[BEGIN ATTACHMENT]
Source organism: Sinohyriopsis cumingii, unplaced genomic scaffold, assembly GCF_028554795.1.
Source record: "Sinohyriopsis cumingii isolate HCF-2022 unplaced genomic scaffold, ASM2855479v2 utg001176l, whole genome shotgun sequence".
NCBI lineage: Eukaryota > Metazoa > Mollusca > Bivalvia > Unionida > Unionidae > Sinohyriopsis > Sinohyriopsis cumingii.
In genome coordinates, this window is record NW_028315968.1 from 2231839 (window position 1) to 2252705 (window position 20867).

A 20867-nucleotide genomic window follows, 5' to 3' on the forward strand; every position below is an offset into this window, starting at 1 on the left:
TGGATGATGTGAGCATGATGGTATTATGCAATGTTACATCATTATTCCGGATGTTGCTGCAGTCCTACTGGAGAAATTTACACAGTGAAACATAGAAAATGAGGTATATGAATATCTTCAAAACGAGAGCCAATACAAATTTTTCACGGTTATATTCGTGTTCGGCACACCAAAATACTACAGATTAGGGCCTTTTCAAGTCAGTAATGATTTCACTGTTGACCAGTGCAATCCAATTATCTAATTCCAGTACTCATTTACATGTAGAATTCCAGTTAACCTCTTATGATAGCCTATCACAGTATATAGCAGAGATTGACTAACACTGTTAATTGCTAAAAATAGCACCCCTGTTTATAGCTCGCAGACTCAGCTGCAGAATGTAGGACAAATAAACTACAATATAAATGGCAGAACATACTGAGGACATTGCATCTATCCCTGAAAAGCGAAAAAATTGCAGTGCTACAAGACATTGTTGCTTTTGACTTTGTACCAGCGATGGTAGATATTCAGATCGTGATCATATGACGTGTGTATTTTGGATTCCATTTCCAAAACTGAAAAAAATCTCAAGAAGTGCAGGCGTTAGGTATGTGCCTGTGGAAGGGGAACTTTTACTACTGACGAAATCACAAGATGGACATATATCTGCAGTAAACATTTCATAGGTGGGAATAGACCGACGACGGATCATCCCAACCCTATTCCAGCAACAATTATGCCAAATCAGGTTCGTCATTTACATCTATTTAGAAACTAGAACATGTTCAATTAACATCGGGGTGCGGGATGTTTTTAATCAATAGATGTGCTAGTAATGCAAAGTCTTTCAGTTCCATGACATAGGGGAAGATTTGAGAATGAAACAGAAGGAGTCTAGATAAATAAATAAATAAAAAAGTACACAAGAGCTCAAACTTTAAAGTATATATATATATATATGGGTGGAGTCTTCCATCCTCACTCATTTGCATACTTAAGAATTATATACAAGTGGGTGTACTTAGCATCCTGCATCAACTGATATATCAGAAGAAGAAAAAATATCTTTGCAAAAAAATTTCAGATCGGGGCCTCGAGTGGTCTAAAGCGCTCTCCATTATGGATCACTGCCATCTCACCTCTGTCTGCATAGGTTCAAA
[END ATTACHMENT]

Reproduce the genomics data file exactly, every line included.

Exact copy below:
Source organism: Sinohyriopsis cumingii, unplaced genomic scaffold, assembly GCF_028554795.1.
Source record: "Sinohyriopsis cumingii isolate HCF-2022 unplaced genomic scaffold, ASM2855479v2 utg001176l, whole genome shotgun sequence".
NCBI lineage: Eukaryota > Metazoa > Mollusca > Bivalvia > Unionida > Unionidae > Sinohyriopsis > Sinohyriopsis cumingii.
In genome coordinates, this window is record NW_028315968.1 from 2231839 (window position 1) to 2252705 (window position 20867).

A 20867-nucleotide genomic window follows, 5' to 3' on the forward strand; every position below is an offset into this window, starting at 1 on the left:
TGGATGATGTGAGCATGATGGTATTATGCAATGTTACATCATTATTCCGGATGTTGCTGCAGTCCTACTGGAGAAATTTACACAGTGAAACATAGAAAATGAGGTATATGAATATCTTCAAAACGAGAGCCAATACAAATTTTTCACGGTTATATTCGTGTTCGGCACACCAAAATACTACAGATTAGGGCCTTTTCAAGTCAGTAATGATTTCACTGTTGACCAGTGCAATCCAATTATCTAATTCCAGTACTCATTTACATGTAGAATTCCAGTTAACCTCTTATGATAGCCTATCACAGTATATAGCAGAGATTGACTAACACTGTTAATTGCTAAAAATAGCACCCCTGTTTATAGCTCGCAGACTCAGCTGCAGAATGTAGGACAAATAAACTACAATATAAATGGCAGAACATACTGAGGACATTGCATCTATCCCTGAAAAGCGAAAAAATTGCAGTGCTACAAGACATTGTTGCTTTTGACTTTGTACCAGCGATGGTAGATATTCAGATCGTGATCATATGACGTGTGTATTTTGGATTCCATTTCCAAAACTGAAAAAAATCTCAAGAAGTGCAGGCGTTAGGTATGTGCCTGTGGAAGGGGAACTTTTACTACTGACGAAATCACAAGATGGACATATATCTGCAGTAAACATTTCATAGGTGGGAATAGACCGACGACGGATCATCCCAACCCTATTCCAGCAACAATTATGCCAAATCAGGTTCGTCATTTACATCTATTTAGAAACTAGAACATGTTCAATTAACATCGGGGTGCGGGATGTTTTTAATCAATAGATGTGCTAGTAATGCAAAGTCTTTCAGTTCCATGACATAGGGGAAGATTTGAGAATGAAACAGAAGGAGTCTAGATAAATAAATAAATAAAAAAGTACACAAGAGCTCAAACTTTAAAGTATATATATATATATATGGGTGGAGTCTTCCATCCTCACTCATTTGCATACTTAAGAATTATATACAAGTGGGTGTACTTAGCATCCTGCATCAACTGATATATCAGAAGAAGAAAAAATATCTTTGCAAAAAAATTTCAGATCGGGGCCTCGAGTGGTCTAAAGCGCTCTCCATTATGGATCACTGCCATCTCACCTCTGTCTGCATAGGTTCAAA